General Question

BronxLens's avatar

Can beauty be quantified?

Asked by BronxLens (1539points) July 30th, 2008

A New York Times article stated that participants identified their portraits quicker when their faces were computer enhanced to be 20% more attractive. How does one take a subjective quality as ‘attractiveness’ and quantify it as a percentage? Is there software that can do this?! Does anyone in the fashion or talent industry ever speak in these terms? E.g. “Get me someone not less than x% as pretty/handsome than ______ (insert name of favorite model / Hollywood star).

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14 Answers

EnzoX24's avatar

I think in this case we refer back to the “Scale”. Remember, the “Scale” goes from one to ten. 20% of 10 is 2. That is common knowledge. So now we must bump up these people by two levels. This woman is currently a 7, lets make her a nine. This man is a 3, now he’s a 5. This model is a 10, let me borrow her picture for a bit….

You can see the pattern. Once again the “Scale” solves another dilemma.

aidje's avatar

They probably increased the degree of symmetry.

Indy318's avatar

Beauty is in the eye of the beholder (cheesy, I know). There are over 6 billion people in this world, each with a different percieption of idle beauty. everyone’s “scale” is different because beauty is an abstract and broad quality that has no true peak or base (someone will always be uglier or prettier than you).

marinelife's avatar

This psychology experiment and others like it show that it is both objective and subjective. This experiment changed the perception of beauty by changing proportion, specifically the golden ratio of classical art. Here is an excerpt:

“In the present study we investigated the aesthetic effect of objective parameters in the works of art by studying brain activations (fMRI) in viewers naïve to art criticism who observed images of sculptures selected from masterpieces of Classical and Renaissance art that are commonly accepted as normative Western representations of beauty. An important feature that characterized the present study distinguishing it from others that also have attempted to clarify the neural correlates of aesthetic perception [5]–[8] was the use of two sets of stimuli that were identical in every aspects but one: proportion. More specifically, a parameter that is considered to represent the ideal beauty, namely the golden ratio (1:0.618; for reviews see [9], [10]), was modified to create a degraded aesthetic value of the same stimuli in a controlled fashion (Figure 1)”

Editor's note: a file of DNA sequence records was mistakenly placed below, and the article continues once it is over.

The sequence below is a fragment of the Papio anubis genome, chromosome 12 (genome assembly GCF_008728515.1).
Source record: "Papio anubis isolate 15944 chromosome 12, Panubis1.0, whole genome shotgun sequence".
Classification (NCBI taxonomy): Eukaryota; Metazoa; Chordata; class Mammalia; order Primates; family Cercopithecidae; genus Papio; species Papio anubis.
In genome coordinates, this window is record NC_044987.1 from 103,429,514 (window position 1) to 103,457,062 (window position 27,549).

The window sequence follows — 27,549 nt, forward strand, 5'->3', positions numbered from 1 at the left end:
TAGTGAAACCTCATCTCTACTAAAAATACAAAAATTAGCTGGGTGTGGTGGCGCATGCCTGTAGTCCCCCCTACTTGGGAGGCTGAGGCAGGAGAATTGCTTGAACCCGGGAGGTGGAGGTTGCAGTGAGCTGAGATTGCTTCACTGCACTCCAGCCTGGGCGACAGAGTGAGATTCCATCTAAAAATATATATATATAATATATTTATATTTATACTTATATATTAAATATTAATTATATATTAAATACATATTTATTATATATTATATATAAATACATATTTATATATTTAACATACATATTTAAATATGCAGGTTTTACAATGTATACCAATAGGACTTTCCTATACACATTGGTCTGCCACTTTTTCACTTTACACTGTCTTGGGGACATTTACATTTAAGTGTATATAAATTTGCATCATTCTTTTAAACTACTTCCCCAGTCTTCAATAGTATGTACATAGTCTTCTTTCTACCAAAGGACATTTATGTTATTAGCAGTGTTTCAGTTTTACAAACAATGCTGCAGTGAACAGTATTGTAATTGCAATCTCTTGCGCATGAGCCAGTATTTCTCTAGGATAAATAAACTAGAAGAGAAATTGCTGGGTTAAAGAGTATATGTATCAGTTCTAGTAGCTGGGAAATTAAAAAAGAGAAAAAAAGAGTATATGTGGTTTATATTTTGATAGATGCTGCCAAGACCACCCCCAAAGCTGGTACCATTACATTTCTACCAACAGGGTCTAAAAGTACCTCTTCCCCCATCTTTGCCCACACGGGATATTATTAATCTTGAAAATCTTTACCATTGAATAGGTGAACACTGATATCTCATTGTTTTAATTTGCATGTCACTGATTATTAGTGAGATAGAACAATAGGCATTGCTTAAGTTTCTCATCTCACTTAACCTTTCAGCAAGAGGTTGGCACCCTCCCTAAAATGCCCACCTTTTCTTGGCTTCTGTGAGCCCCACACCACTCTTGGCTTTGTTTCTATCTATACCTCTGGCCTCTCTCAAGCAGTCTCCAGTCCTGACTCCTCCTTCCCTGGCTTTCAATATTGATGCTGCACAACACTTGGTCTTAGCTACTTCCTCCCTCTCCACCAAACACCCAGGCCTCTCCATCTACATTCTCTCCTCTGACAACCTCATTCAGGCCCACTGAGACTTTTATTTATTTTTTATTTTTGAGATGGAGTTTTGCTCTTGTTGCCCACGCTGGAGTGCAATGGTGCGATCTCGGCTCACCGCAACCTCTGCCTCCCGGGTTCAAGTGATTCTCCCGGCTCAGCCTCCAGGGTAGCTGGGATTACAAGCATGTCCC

anonyjelly16's avatar

As much as the idea is offensive, probably just about anything can be quantified. After all, you’re just collecting data on the characteristics of things that people like and don’t like.

I always thought it was better to think of beauty as “personified”—perhaps in a loved one—rather than quantified with numbers. I will have to check into the article you posted.

Eight's avatar

Simple. The millihelen is the unit of beauty. It is equal to sufficient beauty to launch one ship. 1000 millihelen = beauty to launch a thousand ships.

BronxLens's avatar

I love the miilihelen concept! For those who want to play along .

La_chica_gomela's avatar

Thanks Bronxlens, that link gave me a good chuckle!

Knotmyday's avatar

Beauty is not an element that can be broken into units and measured. Even the golden ratio sets a subjective standard; one not held by all peoples and cultures. Beauty is truly in the eye of the beholder. So, no.

gatablanca's avatar

natural symetrical qualities

GG's avatar

Yes, the articles I’ve seen about studying beauty pinpointed facial and body symmetry. As well, men in all cultures are most attracted to women who have a classic “hourglass” shape, with a specific ratio of bust to hips to ass. I forget the numbers now. But this was very striking in the research, it’s cross-cultural. The underlying reason why these things appeal to us is most likely that we are associate these factors with high fertility and lower birth defects, so they are hard-wired into our unconscious reproductive strategies. In other words, “beauty” is attractive so we can reproduce more effectively.

jvgr's avatar

If you take a stroll through a History of Western Art, you will easily see that what was considered “beautiful” varied a great deal through the ages. Different body types were favoured at different times.

Harken's avatar

Enhanced “Beauty” on a computer most likely means taking out all blemishes. Brighten a picture enough and everyone looks like they are flawless. Oh except poor ugly bastards!

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